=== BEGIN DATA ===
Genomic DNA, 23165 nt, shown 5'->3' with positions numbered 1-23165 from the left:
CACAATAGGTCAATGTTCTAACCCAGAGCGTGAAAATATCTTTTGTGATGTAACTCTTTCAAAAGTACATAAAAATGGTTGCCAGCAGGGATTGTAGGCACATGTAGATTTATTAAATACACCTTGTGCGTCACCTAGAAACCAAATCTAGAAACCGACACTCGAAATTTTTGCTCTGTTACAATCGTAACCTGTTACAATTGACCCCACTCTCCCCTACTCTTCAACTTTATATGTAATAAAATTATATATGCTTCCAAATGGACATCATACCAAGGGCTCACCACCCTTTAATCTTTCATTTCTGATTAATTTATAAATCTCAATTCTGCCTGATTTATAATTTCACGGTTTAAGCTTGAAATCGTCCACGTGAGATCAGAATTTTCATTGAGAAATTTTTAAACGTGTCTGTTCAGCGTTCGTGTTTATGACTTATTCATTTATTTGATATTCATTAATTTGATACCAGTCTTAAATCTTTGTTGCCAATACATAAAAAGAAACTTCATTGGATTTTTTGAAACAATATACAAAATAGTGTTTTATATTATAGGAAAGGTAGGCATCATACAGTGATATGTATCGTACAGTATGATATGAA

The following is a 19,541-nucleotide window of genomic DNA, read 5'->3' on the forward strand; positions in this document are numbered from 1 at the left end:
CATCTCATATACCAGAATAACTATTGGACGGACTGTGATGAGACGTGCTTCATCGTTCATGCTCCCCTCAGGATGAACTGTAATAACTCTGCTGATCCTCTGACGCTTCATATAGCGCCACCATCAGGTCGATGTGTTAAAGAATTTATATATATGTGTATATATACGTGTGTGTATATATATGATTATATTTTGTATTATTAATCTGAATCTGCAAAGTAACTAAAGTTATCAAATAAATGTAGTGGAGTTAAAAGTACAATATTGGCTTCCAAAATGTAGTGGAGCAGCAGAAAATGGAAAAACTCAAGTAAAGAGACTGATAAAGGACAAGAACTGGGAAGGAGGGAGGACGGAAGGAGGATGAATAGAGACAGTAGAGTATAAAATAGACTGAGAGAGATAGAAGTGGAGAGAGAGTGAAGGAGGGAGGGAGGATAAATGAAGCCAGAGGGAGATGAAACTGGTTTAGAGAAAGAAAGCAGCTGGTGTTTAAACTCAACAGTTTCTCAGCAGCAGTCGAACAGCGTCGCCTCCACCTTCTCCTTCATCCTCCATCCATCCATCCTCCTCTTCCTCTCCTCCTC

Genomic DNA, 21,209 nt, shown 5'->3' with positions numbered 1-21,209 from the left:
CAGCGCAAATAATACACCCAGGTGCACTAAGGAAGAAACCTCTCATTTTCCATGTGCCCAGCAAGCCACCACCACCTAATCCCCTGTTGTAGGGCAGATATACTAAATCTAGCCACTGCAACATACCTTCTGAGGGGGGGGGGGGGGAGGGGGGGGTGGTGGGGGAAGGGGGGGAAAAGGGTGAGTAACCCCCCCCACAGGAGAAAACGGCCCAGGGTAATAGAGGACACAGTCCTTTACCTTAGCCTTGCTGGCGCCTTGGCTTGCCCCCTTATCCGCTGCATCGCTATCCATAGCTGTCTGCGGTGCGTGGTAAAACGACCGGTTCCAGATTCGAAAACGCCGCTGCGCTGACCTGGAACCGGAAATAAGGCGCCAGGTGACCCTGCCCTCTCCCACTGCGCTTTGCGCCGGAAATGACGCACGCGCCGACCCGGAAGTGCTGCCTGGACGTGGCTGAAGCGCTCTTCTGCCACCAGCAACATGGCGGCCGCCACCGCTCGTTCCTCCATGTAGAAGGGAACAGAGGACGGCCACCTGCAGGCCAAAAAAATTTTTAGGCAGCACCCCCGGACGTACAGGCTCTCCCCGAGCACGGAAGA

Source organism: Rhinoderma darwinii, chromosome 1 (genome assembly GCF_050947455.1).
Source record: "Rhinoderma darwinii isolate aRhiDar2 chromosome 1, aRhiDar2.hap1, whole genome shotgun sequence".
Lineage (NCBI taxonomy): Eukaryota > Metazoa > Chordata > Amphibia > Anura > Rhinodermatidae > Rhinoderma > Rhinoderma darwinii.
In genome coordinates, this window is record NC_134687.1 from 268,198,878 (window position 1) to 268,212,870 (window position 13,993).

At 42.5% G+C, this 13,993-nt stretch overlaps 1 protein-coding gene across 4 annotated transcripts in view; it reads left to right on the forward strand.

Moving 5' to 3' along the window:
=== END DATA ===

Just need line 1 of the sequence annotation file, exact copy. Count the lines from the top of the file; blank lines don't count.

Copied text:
Genomic DNA, 23165 nt, shown 5'->3' with positions numbered 1-23165 from the left: